Israeli Defense Minister Avigdor Lieberman also claimed that Al-Batsch had been chiefly working on how to improve the accuracy of rockets for Palestinian militants, which are routinely fired into Israel.
Regardless of who committed the murder, Malaysia now has been thrust into one of the world’s most entrenched conflicts, the repercussions of which could be significant. This comes as Middle Eastern affairs are now increasingly looking less distant from Malaysia.
For years, Malaysia has tried hard to take a conciliatory yet not aloof approach to the ongoing conflicts across the region, though not always successfully.
Last year, questions were raised about the role Malaysian troops were playing in the ongoing Yemeni conflict, a domestic political struggle that many analysts now consider to be a sectarian proxy war between Sunni-led Saudi Arabia and Shia-majority Iran. The vast majority of Muslims in Malaysia are Sunni.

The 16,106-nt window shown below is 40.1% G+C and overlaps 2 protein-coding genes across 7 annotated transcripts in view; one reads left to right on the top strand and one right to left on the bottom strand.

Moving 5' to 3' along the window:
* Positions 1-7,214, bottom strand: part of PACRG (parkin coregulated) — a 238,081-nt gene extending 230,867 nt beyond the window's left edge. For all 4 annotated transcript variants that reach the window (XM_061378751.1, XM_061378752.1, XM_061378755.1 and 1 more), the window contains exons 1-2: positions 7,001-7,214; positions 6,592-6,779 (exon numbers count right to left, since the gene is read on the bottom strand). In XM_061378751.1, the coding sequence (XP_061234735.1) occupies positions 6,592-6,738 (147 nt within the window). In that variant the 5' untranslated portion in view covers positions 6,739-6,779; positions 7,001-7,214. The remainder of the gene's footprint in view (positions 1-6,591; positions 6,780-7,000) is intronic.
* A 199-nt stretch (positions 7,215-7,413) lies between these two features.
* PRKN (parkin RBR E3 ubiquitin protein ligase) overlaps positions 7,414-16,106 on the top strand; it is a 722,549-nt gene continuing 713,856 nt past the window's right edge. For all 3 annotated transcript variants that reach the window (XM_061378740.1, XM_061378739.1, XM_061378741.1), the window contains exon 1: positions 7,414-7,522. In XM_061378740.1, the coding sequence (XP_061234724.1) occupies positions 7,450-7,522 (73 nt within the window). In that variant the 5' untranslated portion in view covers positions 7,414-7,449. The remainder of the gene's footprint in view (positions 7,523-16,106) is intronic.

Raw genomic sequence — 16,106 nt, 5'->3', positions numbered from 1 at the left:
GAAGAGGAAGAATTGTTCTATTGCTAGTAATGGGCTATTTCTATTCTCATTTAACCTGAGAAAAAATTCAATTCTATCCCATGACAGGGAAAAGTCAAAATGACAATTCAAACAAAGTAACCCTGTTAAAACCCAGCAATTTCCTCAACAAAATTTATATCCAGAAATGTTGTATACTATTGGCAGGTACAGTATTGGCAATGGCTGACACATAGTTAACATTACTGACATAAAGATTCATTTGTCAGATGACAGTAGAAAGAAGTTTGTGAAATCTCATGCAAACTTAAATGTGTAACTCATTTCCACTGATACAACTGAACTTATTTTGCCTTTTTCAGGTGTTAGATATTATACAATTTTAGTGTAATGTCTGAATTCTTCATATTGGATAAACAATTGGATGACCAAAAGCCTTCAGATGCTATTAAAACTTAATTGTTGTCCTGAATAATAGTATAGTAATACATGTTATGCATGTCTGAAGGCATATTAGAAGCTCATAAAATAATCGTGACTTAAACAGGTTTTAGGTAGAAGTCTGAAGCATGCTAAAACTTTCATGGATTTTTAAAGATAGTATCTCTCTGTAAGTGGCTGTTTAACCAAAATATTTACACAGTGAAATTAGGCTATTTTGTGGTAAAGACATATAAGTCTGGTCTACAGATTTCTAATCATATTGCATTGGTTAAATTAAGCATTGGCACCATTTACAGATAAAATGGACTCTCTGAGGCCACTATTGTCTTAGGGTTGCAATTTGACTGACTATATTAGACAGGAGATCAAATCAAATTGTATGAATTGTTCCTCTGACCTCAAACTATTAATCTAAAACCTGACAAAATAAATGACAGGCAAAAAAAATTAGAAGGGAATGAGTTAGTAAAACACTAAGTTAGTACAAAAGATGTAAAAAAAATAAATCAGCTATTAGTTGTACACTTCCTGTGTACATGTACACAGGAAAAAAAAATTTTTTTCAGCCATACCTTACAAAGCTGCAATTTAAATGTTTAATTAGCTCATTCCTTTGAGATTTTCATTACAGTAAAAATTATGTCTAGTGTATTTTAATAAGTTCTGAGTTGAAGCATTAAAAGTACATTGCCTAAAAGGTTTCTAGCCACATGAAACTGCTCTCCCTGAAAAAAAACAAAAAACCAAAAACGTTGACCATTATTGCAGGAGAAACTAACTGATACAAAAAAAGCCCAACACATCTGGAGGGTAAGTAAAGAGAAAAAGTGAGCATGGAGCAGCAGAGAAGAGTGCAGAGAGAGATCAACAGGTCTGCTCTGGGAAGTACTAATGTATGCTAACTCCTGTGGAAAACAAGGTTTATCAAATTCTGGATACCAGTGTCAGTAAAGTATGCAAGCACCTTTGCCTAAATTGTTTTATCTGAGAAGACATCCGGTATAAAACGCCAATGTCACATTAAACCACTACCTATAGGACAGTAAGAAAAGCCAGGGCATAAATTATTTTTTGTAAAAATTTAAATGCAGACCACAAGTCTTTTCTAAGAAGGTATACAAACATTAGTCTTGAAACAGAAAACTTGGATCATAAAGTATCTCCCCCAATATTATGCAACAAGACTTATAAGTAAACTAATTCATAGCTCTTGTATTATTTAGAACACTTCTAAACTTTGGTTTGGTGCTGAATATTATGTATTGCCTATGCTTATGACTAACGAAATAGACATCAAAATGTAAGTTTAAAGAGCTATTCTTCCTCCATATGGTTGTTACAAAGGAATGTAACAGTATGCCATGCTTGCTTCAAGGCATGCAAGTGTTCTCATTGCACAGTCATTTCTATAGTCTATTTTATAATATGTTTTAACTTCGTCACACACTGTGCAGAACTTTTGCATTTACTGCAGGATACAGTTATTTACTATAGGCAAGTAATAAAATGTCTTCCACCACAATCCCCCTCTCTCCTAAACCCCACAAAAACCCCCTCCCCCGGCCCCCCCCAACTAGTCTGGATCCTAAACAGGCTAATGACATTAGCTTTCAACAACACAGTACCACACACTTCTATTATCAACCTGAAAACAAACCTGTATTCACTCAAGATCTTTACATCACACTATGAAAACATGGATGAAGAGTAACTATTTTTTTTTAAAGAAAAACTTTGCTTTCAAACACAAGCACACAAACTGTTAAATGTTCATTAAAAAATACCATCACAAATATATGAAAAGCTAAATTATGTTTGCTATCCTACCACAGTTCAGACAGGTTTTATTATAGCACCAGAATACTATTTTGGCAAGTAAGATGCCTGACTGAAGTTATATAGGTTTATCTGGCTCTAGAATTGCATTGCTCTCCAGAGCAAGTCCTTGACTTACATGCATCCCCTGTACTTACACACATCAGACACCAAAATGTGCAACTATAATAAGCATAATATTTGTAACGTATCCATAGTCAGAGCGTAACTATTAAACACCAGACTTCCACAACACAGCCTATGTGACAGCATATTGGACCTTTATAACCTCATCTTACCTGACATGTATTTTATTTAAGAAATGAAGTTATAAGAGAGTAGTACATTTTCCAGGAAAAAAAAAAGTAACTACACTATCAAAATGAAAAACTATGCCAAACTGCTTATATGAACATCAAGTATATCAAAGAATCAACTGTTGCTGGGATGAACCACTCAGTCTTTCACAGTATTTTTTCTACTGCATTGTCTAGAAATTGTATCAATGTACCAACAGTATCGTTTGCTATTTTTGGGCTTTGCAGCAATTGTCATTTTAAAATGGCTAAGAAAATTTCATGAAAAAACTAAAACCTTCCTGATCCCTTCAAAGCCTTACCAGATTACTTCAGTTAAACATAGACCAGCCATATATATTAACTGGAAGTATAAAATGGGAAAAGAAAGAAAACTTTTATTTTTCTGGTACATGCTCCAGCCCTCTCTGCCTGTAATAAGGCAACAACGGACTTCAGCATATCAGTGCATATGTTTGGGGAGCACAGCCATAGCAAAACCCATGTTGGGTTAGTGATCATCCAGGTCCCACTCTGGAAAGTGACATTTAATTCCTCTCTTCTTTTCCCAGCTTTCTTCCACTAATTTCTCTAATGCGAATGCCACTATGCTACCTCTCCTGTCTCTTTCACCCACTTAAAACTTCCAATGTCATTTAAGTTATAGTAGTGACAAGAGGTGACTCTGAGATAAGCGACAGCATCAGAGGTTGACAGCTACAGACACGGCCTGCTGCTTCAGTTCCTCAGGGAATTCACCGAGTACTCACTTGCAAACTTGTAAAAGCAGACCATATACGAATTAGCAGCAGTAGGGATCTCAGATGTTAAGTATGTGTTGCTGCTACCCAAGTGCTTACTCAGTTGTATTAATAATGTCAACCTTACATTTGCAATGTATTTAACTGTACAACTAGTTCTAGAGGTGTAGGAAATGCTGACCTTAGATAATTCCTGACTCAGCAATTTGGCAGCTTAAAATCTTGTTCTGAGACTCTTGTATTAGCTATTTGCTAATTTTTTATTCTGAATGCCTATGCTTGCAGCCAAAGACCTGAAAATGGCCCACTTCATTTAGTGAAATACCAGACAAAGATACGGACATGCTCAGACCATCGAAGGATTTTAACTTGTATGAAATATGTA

A report last year by Al Jazeera, a Qatar-based news outlet, claimed that Malaysians were fighting with the Saudi-led coalition, as were American, British and French troops.
But Defense Minister Hishammuddin Hussein subsequently stated that Malaysian troops were only engaged in training exercises with Saudi forces and only helping to evacuate Malaysians from Yemen, adding that the country’s troops had not taken part in any military operations.
Another concern for Malaysia is that Islamic State (ISIS) forces continue losing ground in Syria and Iraq. Hundreds of Malaysians are believed to have fought for ISIS in Syria or Iraq, while many wannabee fighters turned away from the Middle East have traveled instead to Malaysia, a potential “dumping ground “ for jihadists, local media reported last year.